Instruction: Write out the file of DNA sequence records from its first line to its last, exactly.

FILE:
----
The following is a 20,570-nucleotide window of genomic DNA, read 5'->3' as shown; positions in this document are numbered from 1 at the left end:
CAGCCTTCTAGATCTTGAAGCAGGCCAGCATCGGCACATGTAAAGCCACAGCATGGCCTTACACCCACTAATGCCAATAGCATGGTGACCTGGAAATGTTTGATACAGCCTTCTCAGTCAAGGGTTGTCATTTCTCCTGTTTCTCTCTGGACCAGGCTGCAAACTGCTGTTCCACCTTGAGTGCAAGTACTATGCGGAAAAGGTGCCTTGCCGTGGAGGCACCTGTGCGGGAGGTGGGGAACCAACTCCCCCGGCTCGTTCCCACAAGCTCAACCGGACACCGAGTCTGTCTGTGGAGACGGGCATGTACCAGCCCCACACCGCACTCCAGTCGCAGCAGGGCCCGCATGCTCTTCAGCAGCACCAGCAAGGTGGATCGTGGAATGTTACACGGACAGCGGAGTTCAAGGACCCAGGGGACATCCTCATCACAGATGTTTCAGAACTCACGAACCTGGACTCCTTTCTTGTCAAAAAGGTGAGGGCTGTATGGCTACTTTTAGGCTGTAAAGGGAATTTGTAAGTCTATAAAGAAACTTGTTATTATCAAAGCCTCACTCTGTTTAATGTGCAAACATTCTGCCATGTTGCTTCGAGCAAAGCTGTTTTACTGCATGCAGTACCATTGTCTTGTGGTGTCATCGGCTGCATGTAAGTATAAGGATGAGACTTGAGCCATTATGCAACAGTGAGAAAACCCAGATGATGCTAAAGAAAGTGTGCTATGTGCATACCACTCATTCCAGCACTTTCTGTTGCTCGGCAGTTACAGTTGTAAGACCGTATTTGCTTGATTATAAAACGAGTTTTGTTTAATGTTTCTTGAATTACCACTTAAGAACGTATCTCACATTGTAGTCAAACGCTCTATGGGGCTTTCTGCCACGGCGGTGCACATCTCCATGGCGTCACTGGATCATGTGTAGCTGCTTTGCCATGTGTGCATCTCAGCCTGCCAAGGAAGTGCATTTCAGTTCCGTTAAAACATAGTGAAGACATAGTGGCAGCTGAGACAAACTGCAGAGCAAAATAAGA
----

The following is a 20,570-nucleotide window of genomic DNA, read 5'->3' as shown; positions in this document are numbered from 1 at the left end:
CAGCCTTCTAGATCTTGAAGCAGGCCAGCATCGGCACATGTAAAGCCACAGCATGGCCTTACACCCACTAATGCCAATAGCATGGTGACCTGGAAATGTTTGATACAGCCTTCTCAGTCAAGGGTTGTCATTTCTCCTGTTTCTCTCTGGACCAGGCTGCAAACTGCTGTTCCACCTTGAGTGCAAGTACTATGCGGAAAAGGTGCCTTGCCGTGGAGGCACCTGTGCGGGAGGTGGGGAACCAACTCCCCCGGCTCGTTCCCACAAGCTCAACCGGACACCGAGTCTGTCTGTGGAGACGGGCATGTACCAGCCCCACACCGCACTCCAGTCGCAGCAGGGCCCGCATGCTCTTCAGCAGCACCAGCAAGGTGGATCGTGGAATGTTACACGGACAGCGGAGTTCAAGGACCCAGGGGACATCCTCATCACAGATGTTTCAGAACTCACGAACCTGGACTCCTTTCTTGTCAAAAAGGTGAGGGCTGTATGGCTACTTTTAGGCTGTAAAGGGAATTTGTAAGTCTATAAAGAAACTTGTTATTATCAAAGCCTCACTCTGTTTAATGTGCAAACATTCTGCCATGTTGCTTCGAGCAAAGCTGTTTTACTGCATGCAGTACCATTGTCTTGTGGTGTCATCGGCTGCATGTAAGTATAAGGATGAGACTTGAGCCATTATGCAACAGTGAGAAAACCCAGATGATGCTAAAGAAAGTGTGCTATGTGCATACCACTCATTCCAGCACTTTCTGTTGCTCGGCAGTTACAGTTGTAAGACCGTATTTGCTTGATTATAAAACGAGTTTTGTTTAATGTTTCTTGAATTACCACTTAAGAACGTATCTCACATTGTAGTCAAACGCTCTATGGGGCTTTCTGCCACGGCGGTGCACATCTCCATGGCGTCACTGGATCATGTGTAGCTGCTTTGCCATGTGTGCATCTCAGCCTGCCAAGGAAGTGCATTTCAGTTCCGTTAAAACATAGTGAAGACATAGTGGCAGCTGAGACAAACTGCAGAGCAAAATAAGA